The argument that by giving the Parthenon Sculptures back we would open the floodgates to parallel future claims is a potent one. It would set a precedent. Most of the treasures of the British Museum, by their very nature, come from other parts of the world and, in some cases, their acquisition was of questionable legitimacy.
But nothing lasts forever. The British Museum – of which I am a Member – like all museums, is the custodian of objects of historic and cultural interest. Its scholars study those objects to explain the past – and that is good. That said, if those objects might be displayed elsewhere with what an economist would call greater utility – then so be it.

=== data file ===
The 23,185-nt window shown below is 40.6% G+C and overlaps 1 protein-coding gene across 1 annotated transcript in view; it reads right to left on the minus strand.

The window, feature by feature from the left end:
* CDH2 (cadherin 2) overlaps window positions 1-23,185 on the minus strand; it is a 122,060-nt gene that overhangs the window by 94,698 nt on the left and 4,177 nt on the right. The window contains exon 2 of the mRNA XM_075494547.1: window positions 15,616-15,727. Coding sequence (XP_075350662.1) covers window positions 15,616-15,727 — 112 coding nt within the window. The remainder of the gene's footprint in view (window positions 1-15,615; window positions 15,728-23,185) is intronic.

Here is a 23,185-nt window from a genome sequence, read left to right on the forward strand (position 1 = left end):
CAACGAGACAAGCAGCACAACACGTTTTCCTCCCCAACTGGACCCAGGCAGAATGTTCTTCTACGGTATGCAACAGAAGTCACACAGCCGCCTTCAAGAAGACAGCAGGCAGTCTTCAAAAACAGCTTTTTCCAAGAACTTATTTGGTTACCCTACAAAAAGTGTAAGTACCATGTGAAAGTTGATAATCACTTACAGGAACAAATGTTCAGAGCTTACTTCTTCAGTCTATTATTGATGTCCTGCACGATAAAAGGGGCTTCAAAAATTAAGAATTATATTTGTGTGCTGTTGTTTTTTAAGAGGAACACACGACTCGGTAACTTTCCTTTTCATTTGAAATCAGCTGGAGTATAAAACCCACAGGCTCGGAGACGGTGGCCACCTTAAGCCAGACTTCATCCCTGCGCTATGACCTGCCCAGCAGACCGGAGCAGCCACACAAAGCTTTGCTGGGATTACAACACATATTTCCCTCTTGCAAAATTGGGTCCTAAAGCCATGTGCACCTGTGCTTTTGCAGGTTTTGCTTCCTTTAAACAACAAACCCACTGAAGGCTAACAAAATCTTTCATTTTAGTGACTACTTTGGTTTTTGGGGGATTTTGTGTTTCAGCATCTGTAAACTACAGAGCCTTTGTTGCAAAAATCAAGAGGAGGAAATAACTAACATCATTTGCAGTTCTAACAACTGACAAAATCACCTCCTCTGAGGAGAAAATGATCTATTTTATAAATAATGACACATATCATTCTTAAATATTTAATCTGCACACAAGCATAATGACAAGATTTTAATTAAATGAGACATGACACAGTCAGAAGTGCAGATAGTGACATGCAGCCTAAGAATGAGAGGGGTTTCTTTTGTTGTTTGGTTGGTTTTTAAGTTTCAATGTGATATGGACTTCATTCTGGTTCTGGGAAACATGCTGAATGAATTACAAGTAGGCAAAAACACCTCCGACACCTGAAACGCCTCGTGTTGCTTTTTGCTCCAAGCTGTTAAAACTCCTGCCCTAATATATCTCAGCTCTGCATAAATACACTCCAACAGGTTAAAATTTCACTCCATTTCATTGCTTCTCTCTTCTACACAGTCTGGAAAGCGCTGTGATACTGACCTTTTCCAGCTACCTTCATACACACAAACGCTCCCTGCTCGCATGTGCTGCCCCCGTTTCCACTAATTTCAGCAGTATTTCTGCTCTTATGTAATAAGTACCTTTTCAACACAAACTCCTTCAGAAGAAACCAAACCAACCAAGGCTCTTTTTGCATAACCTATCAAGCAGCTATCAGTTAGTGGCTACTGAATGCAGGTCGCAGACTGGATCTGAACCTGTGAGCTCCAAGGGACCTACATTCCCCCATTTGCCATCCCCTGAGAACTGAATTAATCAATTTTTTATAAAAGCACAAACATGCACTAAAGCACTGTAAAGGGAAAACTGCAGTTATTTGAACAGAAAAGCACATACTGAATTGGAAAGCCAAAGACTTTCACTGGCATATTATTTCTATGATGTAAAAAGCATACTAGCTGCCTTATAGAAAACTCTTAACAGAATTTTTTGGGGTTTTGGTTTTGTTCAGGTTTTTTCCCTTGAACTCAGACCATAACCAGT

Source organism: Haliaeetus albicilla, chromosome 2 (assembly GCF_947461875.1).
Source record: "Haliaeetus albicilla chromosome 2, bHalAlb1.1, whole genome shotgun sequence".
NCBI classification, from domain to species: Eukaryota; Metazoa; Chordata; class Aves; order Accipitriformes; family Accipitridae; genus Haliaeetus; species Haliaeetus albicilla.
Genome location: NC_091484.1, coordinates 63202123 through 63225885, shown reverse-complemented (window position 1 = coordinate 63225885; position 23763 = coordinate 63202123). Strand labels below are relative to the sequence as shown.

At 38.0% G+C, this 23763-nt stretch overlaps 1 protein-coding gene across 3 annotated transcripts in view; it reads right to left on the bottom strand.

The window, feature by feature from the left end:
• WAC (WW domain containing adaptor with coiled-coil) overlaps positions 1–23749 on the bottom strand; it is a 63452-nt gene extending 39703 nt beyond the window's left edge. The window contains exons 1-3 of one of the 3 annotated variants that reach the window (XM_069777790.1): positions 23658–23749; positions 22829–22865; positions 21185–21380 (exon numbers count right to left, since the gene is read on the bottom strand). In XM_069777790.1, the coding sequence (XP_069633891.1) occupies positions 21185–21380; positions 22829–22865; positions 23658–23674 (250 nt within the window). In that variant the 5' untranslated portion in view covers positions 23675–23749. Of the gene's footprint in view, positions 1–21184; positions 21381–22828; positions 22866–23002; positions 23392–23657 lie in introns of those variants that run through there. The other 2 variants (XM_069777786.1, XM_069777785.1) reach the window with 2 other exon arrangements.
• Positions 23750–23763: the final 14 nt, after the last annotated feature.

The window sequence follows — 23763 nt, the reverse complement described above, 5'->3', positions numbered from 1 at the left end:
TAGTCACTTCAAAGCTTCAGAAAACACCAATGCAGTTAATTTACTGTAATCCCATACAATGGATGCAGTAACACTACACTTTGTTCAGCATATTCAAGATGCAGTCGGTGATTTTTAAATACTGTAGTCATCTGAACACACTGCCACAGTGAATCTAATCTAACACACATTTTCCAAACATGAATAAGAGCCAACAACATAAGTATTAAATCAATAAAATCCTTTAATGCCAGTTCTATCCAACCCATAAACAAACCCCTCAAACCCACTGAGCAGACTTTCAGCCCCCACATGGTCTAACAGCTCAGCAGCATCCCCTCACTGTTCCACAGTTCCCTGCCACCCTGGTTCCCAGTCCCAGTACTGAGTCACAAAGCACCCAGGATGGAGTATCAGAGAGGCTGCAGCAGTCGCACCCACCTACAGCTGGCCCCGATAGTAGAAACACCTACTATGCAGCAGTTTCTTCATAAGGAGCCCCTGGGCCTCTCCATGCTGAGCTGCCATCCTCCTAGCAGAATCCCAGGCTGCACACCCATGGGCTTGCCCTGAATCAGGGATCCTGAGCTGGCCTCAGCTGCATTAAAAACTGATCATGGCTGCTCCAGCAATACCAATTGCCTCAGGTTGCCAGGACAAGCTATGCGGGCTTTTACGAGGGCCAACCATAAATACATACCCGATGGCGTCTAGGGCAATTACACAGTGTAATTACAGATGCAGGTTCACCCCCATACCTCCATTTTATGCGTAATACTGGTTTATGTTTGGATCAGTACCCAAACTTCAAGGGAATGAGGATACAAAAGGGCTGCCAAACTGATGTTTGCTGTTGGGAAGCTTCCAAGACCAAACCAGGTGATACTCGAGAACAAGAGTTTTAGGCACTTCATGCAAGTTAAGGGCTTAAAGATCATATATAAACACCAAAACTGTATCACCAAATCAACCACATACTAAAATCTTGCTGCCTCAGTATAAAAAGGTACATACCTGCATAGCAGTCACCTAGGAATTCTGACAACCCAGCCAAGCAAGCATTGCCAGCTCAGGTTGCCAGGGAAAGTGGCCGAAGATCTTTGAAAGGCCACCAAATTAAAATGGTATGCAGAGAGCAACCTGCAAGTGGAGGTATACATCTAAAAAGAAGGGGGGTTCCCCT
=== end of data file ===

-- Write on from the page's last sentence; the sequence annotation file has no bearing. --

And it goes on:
Listed companies cited in this article which merit analysis:
- Microsoft (NASDAQ:MSFT)
- Amazon (NASDAQ:AMZN)
- Infosys (LON:OXSE)
- Alphabet Inc. (Google) (NASDAQ:GOGL)
- Meta Platforms Inc. (Facebook) (NASDAQ:META)
- Tencent Holdings Ltd. (HKG:0700)